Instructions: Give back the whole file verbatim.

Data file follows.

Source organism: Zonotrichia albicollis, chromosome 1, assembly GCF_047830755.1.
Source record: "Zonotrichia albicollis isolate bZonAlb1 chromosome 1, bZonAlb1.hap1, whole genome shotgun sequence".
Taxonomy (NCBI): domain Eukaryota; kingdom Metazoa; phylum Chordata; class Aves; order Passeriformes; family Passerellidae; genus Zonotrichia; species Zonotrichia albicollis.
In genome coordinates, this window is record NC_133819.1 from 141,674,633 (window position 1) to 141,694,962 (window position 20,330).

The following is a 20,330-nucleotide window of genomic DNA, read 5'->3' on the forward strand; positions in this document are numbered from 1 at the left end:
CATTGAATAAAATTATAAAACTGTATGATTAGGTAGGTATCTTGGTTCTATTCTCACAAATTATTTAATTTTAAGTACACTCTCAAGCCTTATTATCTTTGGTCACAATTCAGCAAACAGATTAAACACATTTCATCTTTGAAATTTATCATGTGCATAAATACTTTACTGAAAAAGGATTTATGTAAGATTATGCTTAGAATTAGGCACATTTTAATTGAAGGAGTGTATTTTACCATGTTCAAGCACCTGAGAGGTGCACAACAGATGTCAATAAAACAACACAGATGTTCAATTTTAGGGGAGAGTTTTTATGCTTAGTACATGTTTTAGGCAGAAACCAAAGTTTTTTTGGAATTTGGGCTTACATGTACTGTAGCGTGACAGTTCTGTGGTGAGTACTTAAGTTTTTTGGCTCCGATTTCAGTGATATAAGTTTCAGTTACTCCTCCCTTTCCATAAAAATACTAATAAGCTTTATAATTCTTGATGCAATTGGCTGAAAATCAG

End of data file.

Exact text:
Source organism: Zonotrichia albicollis, chromosome 1, assembly GCF_047830755.1.
Source record: "Zonotrichia albicollis isolate bZonAlb1 chromosome 1, bZonAlb1.hap1, whole genome shotgun sequence".
Taxonomy (NCBI): domain Eukaryota; kingdom Metazoa; phylum Chordata; class Aves; order Passeriformes; family Passerellidae; genus Zonotrichia; species Zonotrichia albicollis.
In genome coordinates, this window is record NC_133819.1 from 141,674,633 (window position 1) to 141,694,962 (window position 20,330).

The following is a 20,330-nucleotide window of genomic DNA, read 5'->3' on the forward strand; positions in this document are numbered from 1 at the left end:
CATTGAATAAAATTATAAAACTGTATGATTAGGTAGGTATCTTGGTTCTATTCTCACAAATTATTTAATTTTAAGTACACTCTCAAGCCTTATTATCTTTGGTCACAATTCAGCAAACAGATTAAACACATTTCATCTTTGAAATTTATCATGTGCATAAATACTTTACTGAAAAAGGATTTATGTAAGATTATGCTTAGAATTAGGCACATTTTAATTGAAGGAGTGTATTTTACCATGTTCAAGCACCTGAGAGGTGCACAACAGATGTCAATAAAACAACACAGATGTTCAATTTTAGGGGAGAGTTTTTATGCTTAGTACATGTTTTAGGCAGAAACCAAAGTTTTTTTGGAATTTGGGCTTACATGTACTGTAGCGTGACAGTTCTGTGGTGAGTACTTAAGTTTTTTGGCTCCGATTTCAGTGATATAAGTTTCAGTTACTCCTCCCTTTCCATAAAAATACTAATAAGCTTTATAATTCTTGATGCAATTGGCTGAAAATCAG